While it may seem fairly ordinary and not necessarily an extended technique, the Wah-wah or "Harmon" mute produces some pretty interesting filtering effects. I also happen to think it is generally underutilized.
It's probably most famous as the old "sad trombone" cliché:
However, played slowly, the harmon operates as a high-pass filter and beautifully isolates high formants in the sound, much like overtone singing:
The amazing composer / soloist Mike Svoboda has written a great concert etude that explores many aspects of the Wah-wah mute. Here is one of my favorite parts:
This etude is one of an entire book of concert etudes written by Mike, where each etude explores one extended technique. The book is a must have for any composer interested in writing for brass + all creative trombonists, and you can find it here. For those of you who don't know Mike, he is, as I mentioned above, amazing. He worked for many years with Stockhausen and Frank Zappa, and now widely performs as a soloist in a number of contexts, and is very busy as a composer. On top of that, he directs an incredible contemporary music program at Musikhochule Basel in Switzerland. Mike was my teacher when I lived in Germany, and I'm very grateful I had the chance to study with him.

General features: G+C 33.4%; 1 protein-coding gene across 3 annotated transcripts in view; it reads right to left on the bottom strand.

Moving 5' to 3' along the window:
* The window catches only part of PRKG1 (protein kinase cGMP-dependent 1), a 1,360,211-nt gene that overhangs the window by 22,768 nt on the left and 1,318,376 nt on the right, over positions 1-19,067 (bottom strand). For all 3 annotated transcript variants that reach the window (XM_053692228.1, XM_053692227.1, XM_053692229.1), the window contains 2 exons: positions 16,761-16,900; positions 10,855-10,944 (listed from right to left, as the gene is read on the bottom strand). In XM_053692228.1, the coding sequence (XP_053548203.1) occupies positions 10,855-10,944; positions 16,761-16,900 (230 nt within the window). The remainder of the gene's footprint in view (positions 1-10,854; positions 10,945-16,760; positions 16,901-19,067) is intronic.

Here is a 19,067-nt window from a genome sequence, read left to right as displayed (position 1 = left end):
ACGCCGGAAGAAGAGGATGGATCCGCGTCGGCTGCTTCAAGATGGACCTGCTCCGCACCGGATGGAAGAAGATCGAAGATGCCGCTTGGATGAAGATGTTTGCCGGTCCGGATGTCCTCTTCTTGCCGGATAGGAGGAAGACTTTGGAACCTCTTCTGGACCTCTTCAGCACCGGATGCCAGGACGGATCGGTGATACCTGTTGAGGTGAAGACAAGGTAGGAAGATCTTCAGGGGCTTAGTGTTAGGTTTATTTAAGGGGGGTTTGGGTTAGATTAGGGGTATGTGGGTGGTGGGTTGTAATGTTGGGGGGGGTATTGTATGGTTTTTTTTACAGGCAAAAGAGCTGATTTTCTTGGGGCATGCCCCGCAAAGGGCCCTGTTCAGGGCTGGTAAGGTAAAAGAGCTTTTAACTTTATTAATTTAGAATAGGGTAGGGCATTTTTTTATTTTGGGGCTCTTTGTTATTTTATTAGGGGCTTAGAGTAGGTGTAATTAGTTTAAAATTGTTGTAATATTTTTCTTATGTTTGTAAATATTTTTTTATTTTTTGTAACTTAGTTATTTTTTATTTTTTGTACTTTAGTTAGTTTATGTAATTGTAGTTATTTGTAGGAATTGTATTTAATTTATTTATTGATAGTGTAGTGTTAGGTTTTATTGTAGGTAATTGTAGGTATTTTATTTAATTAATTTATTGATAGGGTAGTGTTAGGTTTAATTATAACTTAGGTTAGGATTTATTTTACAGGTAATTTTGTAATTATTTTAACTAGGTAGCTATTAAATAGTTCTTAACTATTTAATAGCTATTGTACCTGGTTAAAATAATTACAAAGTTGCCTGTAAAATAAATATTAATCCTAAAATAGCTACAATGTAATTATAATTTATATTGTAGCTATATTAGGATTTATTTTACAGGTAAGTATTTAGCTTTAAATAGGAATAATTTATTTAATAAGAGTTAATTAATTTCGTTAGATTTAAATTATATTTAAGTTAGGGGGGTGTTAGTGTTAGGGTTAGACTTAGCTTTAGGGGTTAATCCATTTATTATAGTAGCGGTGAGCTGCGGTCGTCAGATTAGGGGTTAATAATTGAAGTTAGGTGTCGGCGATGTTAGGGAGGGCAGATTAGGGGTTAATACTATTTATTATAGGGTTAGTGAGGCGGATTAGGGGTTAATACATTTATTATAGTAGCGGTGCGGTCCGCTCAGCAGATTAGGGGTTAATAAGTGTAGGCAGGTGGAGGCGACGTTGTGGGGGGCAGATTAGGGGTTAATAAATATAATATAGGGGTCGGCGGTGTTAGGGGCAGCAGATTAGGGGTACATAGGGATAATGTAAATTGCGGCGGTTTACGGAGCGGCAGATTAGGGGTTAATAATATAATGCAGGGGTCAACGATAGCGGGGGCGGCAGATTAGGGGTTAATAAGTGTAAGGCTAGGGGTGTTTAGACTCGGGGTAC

In addition to solo repertoire, I have found the harmon to be especially useful in blending the trombone with instruments of a higher timbre. Below are a few examples written for trombone and violin by some of my friends.
Ian Dicke's Musa is a work for trombone, violin, and Max/MSP. In Ian's words: Using the electronic music programming language MAX/MSP, the amplified violin and trombone signals are delayed and looped over a collage of sampled sounds culled from the rich legacy of the Bossa Nova canon. Among the voices is the legendary Brazilian singer Nara Leão, who is often cited as the “Muse of Bossa Nova.”
While trombone/violin/computer is surely not the ensemble of choice for many composers, Ian deftly finds common timbrel ground between the muted trombone, violin, and samples of Nara Leão.
Ian is an Assistant Professor at UC Riverside and is currently on a Fulbright Fellowship in Sweden. Along with fellow composers Steve Snowden and Robert Honstein, he directs Fast Forward Austin, a great new music marathon event / new music organization. He's one of my favorite composers and also owns some excellent cowboy boots.
In this clip of Musa, Ian uses the harmon to compliment the timbre of the violin:
In this next clip, Ian uses the harmon to mimic the timbre and shape of the sampled vocal line:
There are still many more examples of nice harmon writing, so I'll talk a bit more next time about some new work by Ethan Greene and Pierce Gradone. Thanks for reading.